Overall it is a mix between, fans, media and sponsors. I think you need to create a community for your fans and volunteers to be part of – it is important to create something strong with the people who love you.

Of course, you must have a very good relationship with the sponsors – without them you cannot organise a show. Having a very close relationship with them, and being able to be flexible and adaptive to what they want is very important in running a successful show. You can’t work in a ‘closed box’, you have to be able to work beyond a set boundary to find a solution with your partners – the world changes every day and so you have to aware of this.

You also need to be close to the athletes – they are a vital part of the show. It is a mix of all of this – you need to have all of these elements balanced to run a successful show.


Like the tennis legends Nadal, Federer and Djokovic, who have dominated the tennis world and its Majors, how important is it to the CHI Geneva to have the best in the world competing at your event?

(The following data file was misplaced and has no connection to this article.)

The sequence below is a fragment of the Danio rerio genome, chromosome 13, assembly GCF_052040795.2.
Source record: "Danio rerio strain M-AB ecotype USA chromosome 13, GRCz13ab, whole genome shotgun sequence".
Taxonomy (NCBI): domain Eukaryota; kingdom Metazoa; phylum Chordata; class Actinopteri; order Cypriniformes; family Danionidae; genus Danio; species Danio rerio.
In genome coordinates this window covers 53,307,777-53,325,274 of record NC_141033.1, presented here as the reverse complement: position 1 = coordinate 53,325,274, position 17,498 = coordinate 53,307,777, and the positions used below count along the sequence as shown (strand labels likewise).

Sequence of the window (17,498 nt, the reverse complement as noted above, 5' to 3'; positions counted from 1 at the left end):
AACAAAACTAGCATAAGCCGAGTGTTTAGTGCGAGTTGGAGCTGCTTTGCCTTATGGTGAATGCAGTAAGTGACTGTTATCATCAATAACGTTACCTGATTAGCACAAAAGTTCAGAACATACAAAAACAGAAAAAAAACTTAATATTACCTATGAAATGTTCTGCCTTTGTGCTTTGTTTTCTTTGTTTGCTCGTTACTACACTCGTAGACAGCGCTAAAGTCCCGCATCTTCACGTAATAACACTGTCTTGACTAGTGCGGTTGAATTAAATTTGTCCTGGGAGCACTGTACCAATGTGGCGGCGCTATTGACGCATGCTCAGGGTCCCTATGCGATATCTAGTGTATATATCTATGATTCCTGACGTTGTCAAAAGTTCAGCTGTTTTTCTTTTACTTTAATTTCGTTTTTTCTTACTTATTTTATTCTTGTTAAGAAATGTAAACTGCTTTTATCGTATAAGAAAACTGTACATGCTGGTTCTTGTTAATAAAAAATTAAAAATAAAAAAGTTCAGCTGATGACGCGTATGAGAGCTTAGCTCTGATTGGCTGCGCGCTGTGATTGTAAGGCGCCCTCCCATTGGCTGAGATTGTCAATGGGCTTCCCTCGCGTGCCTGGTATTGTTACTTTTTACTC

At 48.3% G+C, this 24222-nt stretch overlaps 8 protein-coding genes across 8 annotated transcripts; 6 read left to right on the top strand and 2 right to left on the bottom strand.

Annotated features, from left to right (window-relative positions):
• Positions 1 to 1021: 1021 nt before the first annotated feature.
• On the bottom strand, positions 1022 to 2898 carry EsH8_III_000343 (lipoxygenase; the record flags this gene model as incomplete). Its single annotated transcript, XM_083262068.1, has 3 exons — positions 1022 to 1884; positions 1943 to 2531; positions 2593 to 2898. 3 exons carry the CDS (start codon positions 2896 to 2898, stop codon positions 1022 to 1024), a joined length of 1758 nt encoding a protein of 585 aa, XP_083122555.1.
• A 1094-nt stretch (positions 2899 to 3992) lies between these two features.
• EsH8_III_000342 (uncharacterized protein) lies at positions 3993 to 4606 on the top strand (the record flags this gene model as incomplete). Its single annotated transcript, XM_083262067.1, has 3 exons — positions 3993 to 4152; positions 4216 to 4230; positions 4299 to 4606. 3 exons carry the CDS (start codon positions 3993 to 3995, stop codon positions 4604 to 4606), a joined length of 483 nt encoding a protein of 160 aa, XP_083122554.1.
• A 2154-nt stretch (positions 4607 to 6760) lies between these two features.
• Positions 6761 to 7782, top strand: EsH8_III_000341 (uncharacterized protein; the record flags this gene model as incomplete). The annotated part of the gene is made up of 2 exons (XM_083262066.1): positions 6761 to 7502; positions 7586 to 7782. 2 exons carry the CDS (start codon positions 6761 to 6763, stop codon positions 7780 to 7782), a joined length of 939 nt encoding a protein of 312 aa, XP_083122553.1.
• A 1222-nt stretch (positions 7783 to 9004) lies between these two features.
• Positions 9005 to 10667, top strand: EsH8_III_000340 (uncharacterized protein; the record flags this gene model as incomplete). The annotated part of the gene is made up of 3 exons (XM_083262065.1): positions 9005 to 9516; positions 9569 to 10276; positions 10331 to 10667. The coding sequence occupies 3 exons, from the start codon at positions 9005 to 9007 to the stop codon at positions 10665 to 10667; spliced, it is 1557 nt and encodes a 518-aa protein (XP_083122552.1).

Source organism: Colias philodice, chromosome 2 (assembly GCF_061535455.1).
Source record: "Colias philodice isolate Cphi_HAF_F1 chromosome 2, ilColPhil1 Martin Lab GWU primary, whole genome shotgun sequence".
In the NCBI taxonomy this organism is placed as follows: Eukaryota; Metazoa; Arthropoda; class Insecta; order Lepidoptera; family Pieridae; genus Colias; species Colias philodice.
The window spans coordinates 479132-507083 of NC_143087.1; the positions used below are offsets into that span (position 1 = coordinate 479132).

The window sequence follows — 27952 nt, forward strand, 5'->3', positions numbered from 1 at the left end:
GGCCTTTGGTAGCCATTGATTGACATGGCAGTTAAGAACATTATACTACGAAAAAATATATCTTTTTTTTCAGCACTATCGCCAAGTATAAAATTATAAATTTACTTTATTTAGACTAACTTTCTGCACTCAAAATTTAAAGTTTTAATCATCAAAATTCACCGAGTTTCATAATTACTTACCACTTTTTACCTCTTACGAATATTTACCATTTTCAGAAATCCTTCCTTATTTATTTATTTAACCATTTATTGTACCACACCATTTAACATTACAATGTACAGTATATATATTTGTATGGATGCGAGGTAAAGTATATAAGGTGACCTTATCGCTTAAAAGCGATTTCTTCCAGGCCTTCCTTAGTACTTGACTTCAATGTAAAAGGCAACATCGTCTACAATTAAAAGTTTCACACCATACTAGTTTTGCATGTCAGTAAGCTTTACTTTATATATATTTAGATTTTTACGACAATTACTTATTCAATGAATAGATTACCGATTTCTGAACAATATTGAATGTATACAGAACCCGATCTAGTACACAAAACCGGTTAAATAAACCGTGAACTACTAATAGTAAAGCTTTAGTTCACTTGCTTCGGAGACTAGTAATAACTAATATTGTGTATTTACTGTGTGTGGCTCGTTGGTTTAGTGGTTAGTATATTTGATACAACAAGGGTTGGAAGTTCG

It is very important for the sponsors – they want to have the best. It is also vital for our communications, if you want to sell tickets, having the best athletes in the world competing at your show is crucial, as the fans want to come to see the best. If you don’t have the best riders, it isn’t catastrophic, but it is better to have the crème de la crème for the image of the show – it gives credibility to the show. It is also great for attracting volunteers as they are proud to be part of a show that welcomes the best.


The CHI Geneva, is often considered to be the leading indoor equestrian venue, how do you ensure that you continue to innovate and adapt to ensure you maintain this status?

It is not easy – there are a lot of incredible shows across the world. To try and keep the CHI Geneva at the top level, we reflect each year and look at what we did well or what could have been done better. Year after the year we organise a debriefing session with the show’s partners and the whole team to be critical about the show and how we can improve.

A number of our organising committee are volunteers, and so therefore there is a lot of passion, and when you have passion you are more motivated. Our organising committee are so proud of our show – we listen to what the people say and we are very open to the critics – we just want to offer the very best. We are not afraid to make changes and adapt. There is passion in our veins – maybe this one of the explanations as to why the CHI Geneva is so successful.